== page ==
Data and Technology Lead to Change in Executive Suites

Data and Technology Lead to Change in Executive Suites

The large traditional educational publishers have been staking outposts (or headquarters) in urban innovation areas to tap a new recruiting pool and to help cloak themselves the aura of technological change. Cengage, for instance, is planning to move its headquarters to a building still under construction in Boston’s Seaport District after setting up its HQ in the city in 2014.

Employee turnover among traditional publishers has been a staple of the changing industry—Pearson in recent years has eliminated thousands of jobs it viewed as serving a no-longer viable traditional publishing business. That drive to appear and be innovative has led to broad turnover in employee ranks that has reached the upper levels of executive suites.

“The dilemma with all of these companies is when they’re trying to transform from a legacy base to a digital base, it’s very difficult,” said Sally Beatty, a principal at Heidrick & Struggles executive search firm.

Houghton Mifflin Harcourt CEO Linda Zecher was dismissed in September 2016 after five years by a board of directors disenchanted with company performance. HMH picked ed tech veteran Jack Lynch to succeed her and focus on improving operational performance.

McGraw-Hill Education CEO David Levin left the company in October 2017 after three years while MHE shifts its focus from vision-creation to operational performance. The company is looking outside the traditional educational publishing arena for that expertise. Levin was the most recent in an almost complete turnover of executives within the company in the past year.

John Wiley & Sons already had embarked on a company overhaul when CEO Mark Allin resigned in May 2017 for family reasons. Brian Napack, who was picked in October to succeed Allin, has both a publishing and an investment background to facilitate digital change and innovation at the company.

Demand for Change

Dayton Johnson, president of Dayton Johnson Executive Search and Consultancy, summed up the current demand for change in educational publishing executive suites as an emphasis on data-driven decision-making and a more analytical approach to product development.

In recent searches for vice presidents of sales, for instance, Johnson said companies wanted people familiar with performance measurement and using data to make decisions. For the first time, these skills were more important than experience in the field, Johnson said.

Beatty said that clients frequently ask the search to go outside the educational publishing sector in order to get a different perspective. Other areas are perceived to be more nimble, she said. That often can mean looking at ed-tech startups, which can create another set of problems, including culture clash.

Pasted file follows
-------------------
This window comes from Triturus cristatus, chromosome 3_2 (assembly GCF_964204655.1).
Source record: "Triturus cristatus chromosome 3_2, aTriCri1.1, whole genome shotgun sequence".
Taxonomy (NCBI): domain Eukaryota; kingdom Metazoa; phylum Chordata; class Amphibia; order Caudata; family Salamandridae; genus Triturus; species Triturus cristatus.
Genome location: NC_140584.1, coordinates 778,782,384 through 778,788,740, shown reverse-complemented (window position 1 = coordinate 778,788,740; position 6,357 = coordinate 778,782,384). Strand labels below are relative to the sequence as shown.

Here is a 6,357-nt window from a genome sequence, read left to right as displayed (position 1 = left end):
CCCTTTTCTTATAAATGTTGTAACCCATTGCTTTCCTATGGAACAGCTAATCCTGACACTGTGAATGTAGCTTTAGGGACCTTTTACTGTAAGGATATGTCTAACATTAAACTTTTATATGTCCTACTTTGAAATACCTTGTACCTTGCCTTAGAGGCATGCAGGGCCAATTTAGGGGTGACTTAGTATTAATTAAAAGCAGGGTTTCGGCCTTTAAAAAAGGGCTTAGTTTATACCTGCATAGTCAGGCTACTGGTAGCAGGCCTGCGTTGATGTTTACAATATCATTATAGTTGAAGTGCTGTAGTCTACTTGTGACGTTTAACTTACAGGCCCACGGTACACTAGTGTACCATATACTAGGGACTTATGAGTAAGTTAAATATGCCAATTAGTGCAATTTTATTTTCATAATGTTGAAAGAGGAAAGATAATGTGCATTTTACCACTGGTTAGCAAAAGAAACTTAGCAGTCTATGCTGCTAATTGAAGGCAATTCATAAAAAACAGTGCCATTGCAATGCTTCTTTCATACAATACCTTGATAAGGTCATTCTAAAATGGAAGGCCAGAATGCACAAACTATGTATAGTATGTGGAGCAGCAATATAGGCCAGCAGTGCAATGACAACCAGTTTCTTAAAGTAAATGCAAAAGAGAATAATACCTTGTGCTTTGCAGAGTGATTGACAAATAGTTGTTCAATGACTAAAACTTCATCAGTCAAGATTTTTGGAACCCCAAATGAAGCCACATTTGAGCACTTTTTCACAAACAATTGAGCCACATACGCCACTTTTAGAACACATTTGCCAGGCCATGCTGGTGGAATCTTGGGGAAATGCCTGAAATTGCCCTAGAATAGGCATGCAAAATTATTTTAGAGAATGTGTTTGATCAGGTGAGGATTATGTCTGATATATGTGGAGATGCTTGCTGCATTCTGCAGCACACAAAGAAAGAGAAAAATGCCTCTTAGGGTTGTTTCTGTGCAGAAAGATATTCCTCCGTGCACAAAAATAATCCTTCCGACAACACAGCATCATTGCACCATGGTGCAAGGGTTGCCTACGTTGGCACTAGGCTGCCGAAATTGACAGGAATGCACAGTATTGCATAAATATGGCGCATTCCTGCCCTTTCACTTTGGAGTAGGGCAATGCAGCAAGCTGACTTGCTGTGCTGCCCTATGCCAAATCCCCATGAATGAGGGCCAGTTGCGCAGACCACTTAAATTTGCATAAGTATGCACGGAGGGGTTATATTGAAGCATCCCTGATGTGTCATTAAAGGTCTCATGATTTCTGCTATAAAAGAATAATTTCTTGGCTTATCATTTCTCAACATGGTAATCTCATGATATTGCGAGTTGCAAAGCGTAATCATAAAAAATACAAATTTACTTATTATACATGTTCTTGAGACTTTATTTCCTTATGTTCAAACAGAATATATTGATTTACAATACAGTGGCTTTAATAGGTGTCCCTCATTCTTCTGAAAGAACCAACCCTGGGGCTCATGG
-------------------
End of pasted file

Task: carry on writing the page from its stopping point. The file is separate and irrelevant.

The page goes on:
Newcomers want latitude that is not frequently a characteristic of large companies, and they focus on quality of life issues. “If it is too much of a bureaucratic process, they’ll jump ship,” Johnson said.

Beatty said that she does not see an interest in tapping talent from ed-tech startups, per se, but she is seeing more interest in people who have entrepreneurial skills, but come from bigger companies. The ability to right-size product and expectations is important, she said.

Another important criterion often is what Beatty called the founder skill, or the ability to oversee a lot of people. That definitely turns the search toward executives with a track record.

Picking up the Pace

In the educational publishing sector, there is the sense that demand for quick change is coming from private equity companies, venture companies that are buying up or taking major shares in traditional content companies. They definitely are driving the focus on data and technological change.

Technology and data are driving change faster and faster across all industries, according to a presentation by CB Insights CEO Anand Sanwal at the A-ha conference in December 2017. But companies still need to pick up the pace, he suggested. Some 60% of companies take a year or more from ideation to launch of a new product.

Sanwal wrapped up his presentation with an observation from Alex Rampell, general partner at investment firm Andreessen Horowitz: The battle between startups and incumbents boils down to whether a startup get distribution before an incumbent gets innovation.

Check out Simba Information’s reports, Publishing for the PreK-12 Market 2017-2018 and State of College Course Materials 2016-2017, for coverage of the instructional materials market and its leading publishers

And be sure to visit Educational Marketer for further competitive business coverage of the school and college publishing market.